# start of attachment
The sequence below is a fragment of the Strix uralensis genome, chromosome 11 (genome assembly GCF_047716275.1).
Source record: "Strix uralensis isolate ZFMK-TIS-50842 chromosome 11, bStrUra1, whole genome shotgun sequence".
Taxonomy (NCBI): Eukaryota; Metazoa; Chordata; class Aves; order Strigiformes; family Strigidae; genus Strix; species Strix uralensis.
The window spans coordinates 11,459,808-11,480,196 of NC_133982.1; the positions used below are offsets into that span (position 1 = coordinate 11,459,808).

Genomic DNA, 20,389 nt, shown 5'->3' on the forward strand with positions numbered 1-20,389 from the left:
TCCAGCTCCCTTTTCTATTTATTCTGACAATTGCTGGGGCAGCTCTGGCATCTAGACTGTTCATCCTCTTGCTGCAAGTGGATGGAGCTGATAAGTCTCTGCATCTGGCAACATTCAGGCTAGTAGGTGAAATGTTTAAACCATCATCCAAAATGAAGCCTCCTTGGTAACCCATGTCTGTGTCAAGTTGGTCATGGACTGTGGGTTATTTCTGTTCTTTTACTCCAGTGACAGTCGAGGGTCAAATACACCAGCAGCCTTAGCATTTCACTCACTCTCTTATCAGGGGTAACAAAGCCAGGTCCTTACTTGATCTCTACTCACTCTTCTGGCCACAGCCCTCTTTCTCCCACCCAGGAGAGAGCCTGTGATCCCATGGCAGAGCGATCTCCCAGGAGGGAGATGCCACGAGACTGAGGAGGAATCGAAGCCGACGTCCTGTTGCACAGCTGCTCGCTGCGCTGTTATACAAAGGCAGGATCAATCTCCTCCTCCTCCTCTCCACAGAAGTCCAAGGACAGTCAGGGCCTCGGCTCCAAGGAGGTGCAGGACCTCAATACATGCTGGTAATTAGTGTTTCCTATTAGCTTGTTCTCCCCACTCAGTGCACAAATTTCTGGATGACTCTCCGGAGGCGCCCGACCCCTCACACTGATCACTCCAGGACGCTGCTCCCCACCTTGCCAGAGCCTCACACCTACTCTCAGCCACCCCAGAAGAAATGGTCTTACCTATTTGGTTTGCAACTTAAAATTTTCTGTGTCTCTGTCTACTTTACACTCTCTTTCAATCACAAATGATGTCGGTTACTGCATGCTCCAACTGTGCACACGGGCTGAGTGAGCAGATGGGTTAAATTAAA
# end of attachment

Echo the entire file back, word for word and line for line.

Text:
The sequence below is a fragment of the Strix uralensis genome, chromosome 11 (genome assembly GCF_047716275.1).
Source record: "Strix uralensis isolate ZFMK-TIS-50842 chromosome 11, bStrUra1, whole genome shotgun sequence".
Taxonomy (NCBI): Eukaryota; Metazoa; Chordata; class Aves; order Strigiformes; family Strigidae; genus Strix; species Strix uralensis.
The window spans coordinates 11,459,808-11,480,196 of NC_133982.1; the positions used below are offsets into that span (position 1 = coordinate 11,459,808).

Genomic DNA, 20,389 nt, shown 5'->3' on the forward strand with positions numbered 1-20,389 from the left:
TCCAGCTCCCTTTTCTATTTATTCTGACAATTGCTGGGGCAGCTCTGGCATCTAGACTGTTCATCCTCTTGCTGCAAGTGGATGGAGCTGATAAGTCTCTGCATCTGGCAACATTCAGGCTAGTAGGTGAAATGTTTAAACCATCATCCAAAATGAAGCCTCCTTGGTAACCCATGTCTGTGTCAAGTTGGTCATGGACTGTGGGTTATTTCTGTTCTTTTACTCCAGTGACAGTCGAGGGTCAAATACACCAGCAGCCTTAGCATTTCACTCACTCTCTTATCAGGGGTAACAAAGCCAGGTCCTTACTTGATCTCTACTCACTCTTCTGGCCACAGCCCTCTTTCTCCCACCCAGGAGAGAGCCTGTGATCCCATGGCAGAGCGATCTCCCAGGAGGGAGATGCCACGAGACTGAGGAGGAATCGAAGCCGACGTCCTGTTGCACAGCTGCTCGCTGCGCTGTTATACAAAGGCAGGATCAATCTCCTCCTCCTCCTCTCCACAGAAGTCCAAGGACAGTCAGGGCCTCGGCTCCAAGGAGGTGCAGGACCTCAATACATGCTGGTAATTAGTGTTTCCTATTAGCTTGTTCTCCCCACTCAGTGCACAAATTTCTGGATGACTCTCCGGAGGCGCCCGACCCCTCACACTGATCACTCCAGGACGCTGCTCCCCACCTTGCCAGAGCCTCACACCTACTCTCAGCCACCCCAGAAGAAATGGTCTTACCTATTTGGTTTGCAACTTAAAATTTTCTGTGTCTCTGTCTACTTTACACTCTCTTTCAATCACAAATGATGTCGGTTACTGCATGCTCCAACTGTGCACACGGGCTGAGTGAGCAGATGGGTTAAATTAAA